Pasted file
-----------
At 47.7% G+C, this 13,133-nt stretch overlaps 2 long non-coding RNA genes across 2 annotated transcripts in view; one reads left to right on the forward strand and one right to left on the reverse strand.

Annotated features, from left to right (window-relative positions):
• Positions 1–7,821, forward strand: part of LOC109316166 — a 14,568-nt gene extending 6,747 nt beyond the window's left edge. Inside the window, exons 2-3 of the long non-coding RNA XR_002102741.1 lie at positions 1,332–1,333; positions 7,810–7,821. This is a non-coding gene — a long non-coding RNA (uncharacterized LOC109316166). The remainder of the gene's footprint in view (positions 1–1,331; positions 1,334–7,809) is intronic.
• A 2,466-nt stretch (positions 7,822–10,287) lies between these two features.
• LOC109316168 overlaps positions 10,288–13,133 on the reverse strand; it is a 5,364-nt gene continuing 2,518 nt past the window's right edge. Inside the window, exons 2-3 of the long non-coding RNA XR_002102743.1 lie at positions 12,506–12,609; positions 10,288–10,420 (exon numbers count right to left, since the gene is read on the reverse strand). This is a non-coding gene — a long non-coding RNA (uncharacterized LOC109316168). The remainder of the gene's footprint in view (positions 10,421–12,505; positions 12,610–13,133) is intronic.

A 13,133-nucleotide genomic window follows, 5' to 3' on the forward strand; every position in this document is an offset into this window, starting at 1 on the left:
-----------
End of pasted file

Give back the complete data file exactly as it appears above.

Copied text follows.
At 47.7% G+C, this 13,133-nt stretch overlaps 2 long non-coding RNA genes across 2 annotated transcripts in view; one reads left to right on the forward strand and one right to left on the reverse strand.

Annotated features, from left to right (window-relative positions):
• Positions 1–7,821, forward strand: part of LOC109316166 — a 14,568-nt gene extending 6,747 nt beyond the window's left edge. Inside the window, exons 2-3 of the long non-coding RNA XR_002102741.1 lie at positions 1,332–1,333; positions 7,810–7,821. This is a non-coding gene — a long non-coding RNA (uncharacterized LOC109316166). The remainder of the gene's footprint in view (positions 1–1,331; positions 1,334–7,809) is intronic.
• A 2,466-nt stretch (positions 7,822–10,287) lies between these two features.
• LOC109316168 overlaps positions 10,288–13,133 on the reverse strand; it is a 5,364-nt gene continuing 2,518 nt past the window's right edge. Inside the window, exons 2-3 of the long non-coding RNA XR_002102743.1 lie at positions 12,506–12,609; positions 10,288–10,420 (exon numbers count right to left, since the gene is read on the reverse strand). This is a non-coding gene — a long non-coding RNA (uncharacterized LOC109316168). The remainder of the gene's footprint in view (positions 10,421–12,505; positions 12,610–13,133) is intronic.

A 13,133-nucleotide genomic window follows, 5' to 3' on the forward strand; every position in this document is an offset into this window, starting at 1 on the left: